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Marie Kondo Your Phone

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Like the entire world, I’ve been watching Tidying Up with Marie Kondo on Netflix. As the “Storage Full notification popped up on my phone for the sixteenth week in a row, it got me thinking: could I take Kondo’s methods to my digital life?

Don’t be fooled by her cheery demeanor; Marie Kondo means business. On the show, she makes her clients confront their mess directly by piling every single piece of clothing they own and assessing one by one if the item sparks joy. If it doesn’t, thank the item for its service and part ways.

Going through your digital footprint can be overwhelming, especially because this is a mess we can’t see outright like the ever-growing junk drawer in your kitchen. But, digital cleaning is an important task that should be done regularly. Cutting your digital clutter not only makes you happier -it also makes you more secure by keeping your personal data safe and preventing identity theft. Use these Kondo-inspired tips, grab your phone, and start organizing!

For Your Phone

  • Identify apps on your phone you don’t use anymore. A good rule of thumb is if it hasn’t been opened in at least three months, delete it.
    • If the app has any personal information on it, go in and clear out as much personal info as you can before closing the account and deleting.
  • Organize your home screen by sorting apps into folders.
  • Delete old contacts you haven’t talked to in a few years. “Spencer Group Project?” Goodbye!
  • Scroll through your inbox. Unsubscribe from newsletters and companies you haven’t bought from in a few months. Don’t be afraid to go a little crazy here. Remember you can always resubscribe.
  • Finally do that software update you’ve been pushing back.
  • Review your phone’s location settings. Do all the apps that currently have access really need it?
  • Make sure your passwords are secure. If your password is some form of your name, birthday, street name, pet name, etc., it’s probably not very secure.
  • For an extra layer of security, turn on two-factor authentication whenever you have the option.
    • Two-factor authentication is a more secure way to allow access to important accounts with sensitive information, like your email. There’s a multitude of ways this could be set up, but a common one is with your phone number. First, you’ll enter in your normal credentials. Then, a unique code will get texted to your phone. You will gain access to your account only after you’ve entered in the username, password, AND the code.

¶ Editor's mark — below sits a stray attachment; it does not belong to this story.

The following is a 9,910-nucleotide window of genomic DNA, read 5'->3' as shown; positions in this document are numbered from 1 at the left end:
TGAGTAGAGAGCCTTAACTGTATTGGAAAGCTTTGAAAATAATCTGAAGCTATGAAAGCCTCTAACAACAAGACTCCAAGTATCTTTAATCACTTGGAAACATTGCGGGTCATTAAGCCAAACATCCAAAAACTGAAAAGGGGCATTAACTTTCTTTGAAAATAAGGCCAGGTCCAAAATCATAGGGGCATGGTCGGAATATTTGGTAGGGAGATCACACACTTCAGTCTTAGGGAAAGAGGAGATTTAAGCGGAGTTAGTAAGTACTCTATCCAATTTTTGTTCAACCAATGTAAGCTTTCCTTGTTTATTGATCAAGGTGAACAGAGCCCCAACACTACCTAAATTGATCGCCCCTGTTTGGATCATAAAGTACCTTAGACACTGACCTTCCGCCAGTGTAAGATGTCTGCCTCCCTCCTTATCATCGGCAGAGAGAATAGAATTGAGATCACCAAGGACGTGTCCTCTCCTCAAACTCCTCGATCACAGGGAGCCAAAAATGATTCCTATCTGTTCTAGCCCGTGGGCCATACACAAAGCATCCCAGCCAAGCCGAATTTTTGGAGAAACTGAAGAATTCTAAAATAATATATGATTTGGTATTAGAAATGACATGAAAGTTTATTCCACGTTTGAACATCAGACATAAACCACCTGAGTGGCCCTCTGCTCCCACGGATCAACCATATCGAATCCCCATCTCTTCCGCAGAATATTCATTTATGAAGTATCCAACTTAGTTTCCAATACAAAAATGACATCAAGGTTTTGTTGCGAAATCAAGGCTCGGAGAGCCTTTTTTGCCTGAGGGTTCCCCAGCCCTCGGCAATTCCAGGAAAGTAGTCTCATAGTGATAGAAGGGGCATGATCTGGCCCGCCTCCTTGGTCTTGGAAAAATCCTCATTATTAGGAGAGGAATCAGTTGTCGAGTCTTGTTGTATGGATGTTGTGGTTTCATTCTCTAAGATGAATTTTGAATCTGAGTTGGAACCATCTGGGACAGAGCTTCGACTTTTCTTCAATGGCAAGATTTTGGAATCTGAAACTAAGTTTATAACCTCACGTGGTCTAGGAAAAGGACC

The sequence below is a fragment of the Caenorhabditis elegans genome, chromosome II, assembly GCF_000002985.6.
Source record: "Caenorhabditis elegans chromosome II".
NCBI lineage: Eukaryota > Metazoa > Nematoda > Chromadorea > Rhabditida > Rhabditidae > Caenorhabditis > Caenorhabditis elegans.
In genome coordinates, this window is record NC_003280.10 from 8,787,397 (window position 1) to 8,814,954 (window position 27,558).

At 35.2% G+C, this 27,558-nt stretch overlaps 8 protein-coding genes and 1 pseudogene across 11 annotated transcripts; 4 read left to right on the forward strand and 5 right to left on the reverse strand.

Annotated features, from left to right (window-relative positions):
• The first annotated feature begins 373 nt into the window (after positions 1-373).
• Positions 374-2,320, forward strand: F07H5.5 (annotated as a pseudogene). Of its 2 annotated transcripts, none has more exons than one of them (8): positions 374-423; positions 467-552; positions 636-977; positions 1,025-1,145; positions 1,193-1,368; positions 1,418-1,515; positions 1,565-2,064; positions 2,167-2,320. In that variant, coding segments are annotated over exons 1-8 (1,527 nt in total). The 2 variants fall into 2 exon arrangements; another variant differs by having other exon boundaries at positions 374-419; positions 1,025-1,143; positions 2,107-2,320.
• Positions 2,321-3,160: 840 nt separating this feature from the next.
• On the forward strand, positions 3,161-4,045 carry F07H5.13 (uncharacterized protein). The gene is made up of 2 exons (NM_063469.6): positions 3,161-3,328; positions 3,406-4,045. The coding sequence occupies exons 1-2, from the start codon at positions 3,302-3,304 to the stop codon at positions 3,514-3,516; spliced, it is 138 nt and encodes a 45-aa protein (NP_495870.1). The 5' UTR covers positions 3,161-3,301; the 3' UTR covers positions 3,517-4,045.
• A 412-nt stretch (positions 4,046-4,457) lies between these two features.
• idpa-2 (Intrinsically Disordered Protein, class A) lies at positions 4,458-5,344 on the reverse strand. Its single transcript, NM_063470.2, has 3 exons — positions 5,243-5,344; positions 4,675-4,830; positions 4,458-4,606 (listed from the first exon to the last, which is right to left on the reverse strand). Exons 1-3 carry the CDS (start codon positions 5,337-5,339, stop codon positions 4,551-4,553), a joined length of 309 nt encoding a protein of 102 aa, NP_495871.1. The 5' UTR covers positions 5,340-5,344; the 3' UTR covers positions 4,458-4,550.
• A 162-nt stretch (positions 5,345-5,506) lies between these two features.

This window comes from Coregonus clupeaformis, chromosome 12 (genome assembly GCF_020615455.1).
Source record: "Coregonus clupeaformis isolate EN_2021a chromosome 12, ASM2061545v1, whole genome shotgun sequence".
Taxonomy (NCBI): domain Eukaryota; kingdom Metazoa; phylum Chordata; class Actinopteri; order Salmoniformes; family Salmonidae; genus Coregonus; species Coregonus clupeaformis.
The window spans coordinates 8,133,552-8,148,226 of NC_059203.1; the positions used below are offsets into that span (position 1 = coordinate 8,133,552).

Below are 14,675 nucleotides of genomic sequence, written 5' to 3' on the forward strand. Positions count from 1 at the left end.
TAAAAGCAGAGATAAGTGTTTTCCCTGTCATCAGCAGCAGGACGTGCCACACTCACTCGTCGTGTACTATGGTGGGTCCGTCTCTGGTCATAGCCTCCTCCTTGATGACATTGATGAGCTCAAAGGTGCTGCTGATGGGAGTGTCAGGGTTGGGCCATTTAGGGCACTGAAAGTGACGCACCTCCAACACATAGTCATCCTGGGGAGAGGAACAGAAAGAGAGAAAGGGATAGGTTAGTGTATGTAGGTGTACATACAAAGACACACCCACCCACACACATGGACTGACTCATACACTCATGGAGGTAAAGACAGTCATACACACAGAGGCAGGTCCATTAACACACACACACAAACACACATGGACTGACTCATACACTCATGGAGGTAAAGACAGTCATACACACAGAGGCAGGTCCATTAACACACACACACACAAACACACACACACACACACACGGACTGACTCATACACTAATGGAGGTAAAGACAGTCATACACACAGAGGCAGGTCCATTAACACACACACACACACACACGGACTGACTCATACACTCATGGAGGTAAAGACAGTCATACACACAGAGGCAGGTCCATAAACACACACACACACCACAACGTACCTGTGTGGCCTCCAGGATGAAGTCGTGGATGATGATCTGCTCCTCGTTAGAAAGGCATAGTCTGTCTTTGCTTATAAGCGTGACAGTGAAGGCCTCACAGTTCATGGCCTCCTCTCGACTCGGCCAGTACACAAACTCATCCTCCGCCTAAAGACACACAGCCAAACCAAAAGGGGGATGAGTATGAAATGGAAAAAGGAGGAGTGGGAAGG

• Go through and clean out your camera roll, especially the screenshots. If the photo doesn’t make you feel warm and fuzzy inside, delete.
  • Use a cloud service to organize and keep your photos safe, like Verizon Cloud. Personally, I like Google Photos.

Other Digital Cleaning Tips

  • Take a look through your friends list and purge. Facebook, Twitter, Instagram, etc. Unfriend people who you haven’t interacted with in years.
    • If you can’t bring yourself to unfriend Kathy from high school but don’t want to see her constant stream of posts about her pyramid scheme, just hide her from your feed!
  • List out all of the services you’re paying a monthly subscription fee for and reevaluate.
  • Clean up your computer desktop. Put all the random files cluttering your desktop in folders where they belong, and drag the rest in trash.
  • Empty your downloads and trash folder. (Make sure nothing important is in there before you permanently delete!)
  • Back up important photos or documents in an external hard drive or cloud.

Want to know more ways to keep your identity safe online? Click here or here

Do you have any tips that make organizing your digital life a breeze? We’d love to hear them in the comments below! Learn more about Marie Kondo’s methods here. 

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